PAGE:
Punjab must fight its own battle

A lot has been discussed on Punjab’s decision on SYL in these columns. But most seem to overlook the injustice done to Punjab by Indira Gandhi. She was not our well wisher and she became more and more vindictive towards Punjab.

Capt Amarinder Singh knew that great injustice was done to Punjab. He has now taken everyone in the state into confidence. All Punjabis should stand by him like a rock. No one in New Delhi will help Punjab. The Congress and the NDA are only worried about their prospects in the next elections in Haryana and so, each one of them is trying to encash on the issue.

One has to look into other problems. It is time the states woke up. The Centre treats them like villages. They need more powers, financial and administrative. We need a presidential form of government. Why do states have to go to Delhi with a begging bowl? Why are no finances made available to them? Income-tax paid by the people in the states is taken away by the Centre. Why Central Sales Tax at all?

Why are IAS and IPS officers imposed on the states? Can’t the states select candidates through their Public Service Commissions and send them for training to the Central academies? Why should the Centre transfer High Court Judges from one state to another? The states should look after their own affairs as in the US.

When the states are in dire need of rice, wheat, fodder and even water in an emergency, they look to Punjab for help. But who helped Punjab last year when there was drought?

Brig DALIP SINGH SIDHU (retd) & Capt Amarjit Singh Jaijee (retd), Chandigarh




Apropos of the letter “SYL: Punjab can’t violate the statute” (July 24), I share Rajinder Rana’s concern over the injustice meted out to Himachal Pradesh ever since its creation under the States’ Reorganisation Act. Arrears amounting to crores of rupees legitimately accruing to it are hanging fire. This has been so probably because in the post-Independence era, the language of reason seldom clicks; the powers that be seem to understand only one language — the language of force.

However, Mr Rana’s plea for abrogation of the aforesaid Act and creation of Maha Punjab by merging Punjab, Haryana and Himachal Pradesh sounds more an argument of desperation rather than a reasonable way out of the state’s problem. To my mind, the Himachalis at large would oppose the idea tooth and nail for the simple reason that they tasted the fruits of independence and development only after the hilly state came into existence. Himachal Pradesh must, of course, carry on its fight against “injustice” with much more vigour than has been the case so far.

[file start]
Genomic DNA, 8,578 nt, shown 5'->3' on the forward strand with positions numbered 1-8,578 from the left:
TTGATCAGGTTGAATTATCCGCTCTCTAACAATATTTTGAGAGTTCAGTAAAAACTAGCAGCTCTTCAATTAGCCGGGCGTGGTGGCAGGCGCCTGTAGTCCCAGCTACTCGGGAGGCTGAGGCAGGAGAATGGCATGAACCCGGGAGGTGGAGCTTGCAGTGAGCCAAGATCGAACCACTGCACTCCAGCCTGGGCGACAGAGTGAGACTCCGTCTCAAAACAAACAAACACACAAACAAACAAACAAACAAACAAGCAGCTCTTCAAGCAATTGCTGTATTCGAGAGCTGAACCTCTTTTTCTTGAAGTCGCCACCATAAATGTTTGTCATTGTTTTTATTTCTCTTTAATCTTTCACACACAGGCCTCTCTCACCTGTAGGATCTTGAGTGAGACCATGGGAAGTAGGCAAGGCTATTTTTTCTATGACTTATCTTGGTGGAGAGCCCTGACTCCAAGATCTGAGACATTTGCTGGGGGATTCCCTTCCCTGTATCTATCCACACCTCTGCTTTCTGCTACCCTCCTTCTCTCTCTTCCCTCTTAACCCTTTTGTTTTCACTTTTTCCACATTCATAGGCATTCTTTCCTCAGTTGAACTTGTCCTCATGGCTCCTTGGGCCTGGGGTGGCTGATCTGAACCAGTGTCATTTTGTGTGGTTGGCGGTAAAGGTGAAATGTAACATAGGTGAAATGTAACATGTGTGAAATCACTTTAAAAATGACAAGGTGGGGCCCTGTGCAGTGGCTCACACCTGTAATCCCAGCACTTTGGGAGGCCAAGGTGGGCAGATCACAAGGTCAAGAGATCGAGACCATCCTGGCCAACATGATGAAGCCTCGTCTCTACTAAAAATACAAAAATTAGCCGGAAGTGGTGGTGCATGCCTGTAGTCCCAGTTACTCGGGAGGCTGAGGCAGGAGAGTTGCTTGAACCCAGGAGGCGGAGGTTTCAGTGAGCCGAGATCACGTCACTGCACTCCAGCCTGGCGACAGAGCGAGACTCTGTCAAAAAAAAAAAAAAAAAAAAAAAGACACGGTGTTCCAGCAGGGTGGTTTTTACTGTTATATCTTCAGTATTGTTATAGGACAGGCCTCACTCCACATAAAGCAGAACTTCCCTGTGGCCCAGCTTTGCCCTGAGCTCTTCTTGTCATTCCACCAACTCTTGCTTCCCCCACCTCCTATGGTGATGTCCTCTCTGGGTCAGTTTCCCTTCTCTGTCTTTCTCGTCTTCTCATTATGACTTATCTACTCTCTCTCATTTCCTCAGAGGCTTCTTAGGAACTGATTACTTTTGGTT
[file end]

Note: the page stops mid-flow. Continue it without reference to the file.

TARA CHAND, Ambota (Una)


Letter writers need to do some homework about international riparian laws. Mr H.D.R. Bhardwaj’s letter about changing the courses of the river (July 29) is amazing. The alteration of courses of rivers needs to be done with utmost care so that the eco-system does not get disturbed.

The nature has done its course to make these rivers over millennia. How come people get so arrogant as to present a biased opinion without bothering about the consequences of their action on the biodiversity of the fragile eco-system?

I hope projects like the Garland scheme do not happen in India. Otherwise, these will hit the fragile environment very badly. Why don’t we learn from the mistakes of the developed nations? This planet is a gift of God and all systems are attached to each other. 

GURBHAJAN SINGH Grass Valley, California (USA)


Punjab, Haryana and Rajasthan are fighting for water of the three perennial rivers, i.e., the Sutlej, the Beas and the Ravi, which originate from the snow-fed Himalayas where the depth of snow is depleting due to the biotech effect of the Green House gases.

Snow-fed rivers only contain 1 per cent of water of the precipitation, i.e., water in the form of rain, drizzle, sleet, snow, hails, dew, deposition by fog, hoar, frost and rime. Why not the run-off water in our seasonal rivers, streams, rivulets and nallahs is collected in reservoirs, harvested and used for hydro-electric production?

R.S. BAIDWAN, Mohali

Saddam’s trial is a farce

Saddam Hussein, who was dethroned by the occupation forces from the presidentship of Iraq, is not a terrorist. In an Iraqi court at a US airbase recently, he defended himself against the seven broad charges against him. Everyone has the right to defend himself. It is a fundamental human right.

The Interim Iraqi government and the court trying Saddam are illegitimate because they were appointed by the occupation forces, those who wanted that he should be executed. By recalling the crimes of the Saddam regime, they seem to feel that they can retrieve some retrospective justification for last year’s unprovoked war.

Saddam’s trial signifies the emergence of “judicial imperialism” where a country led by a puppet regime is being run through remote control by the US and the UK. Needless to say, Saddam’s trial is a farce and a drama.

JYOTI RAI, Gurdaspur


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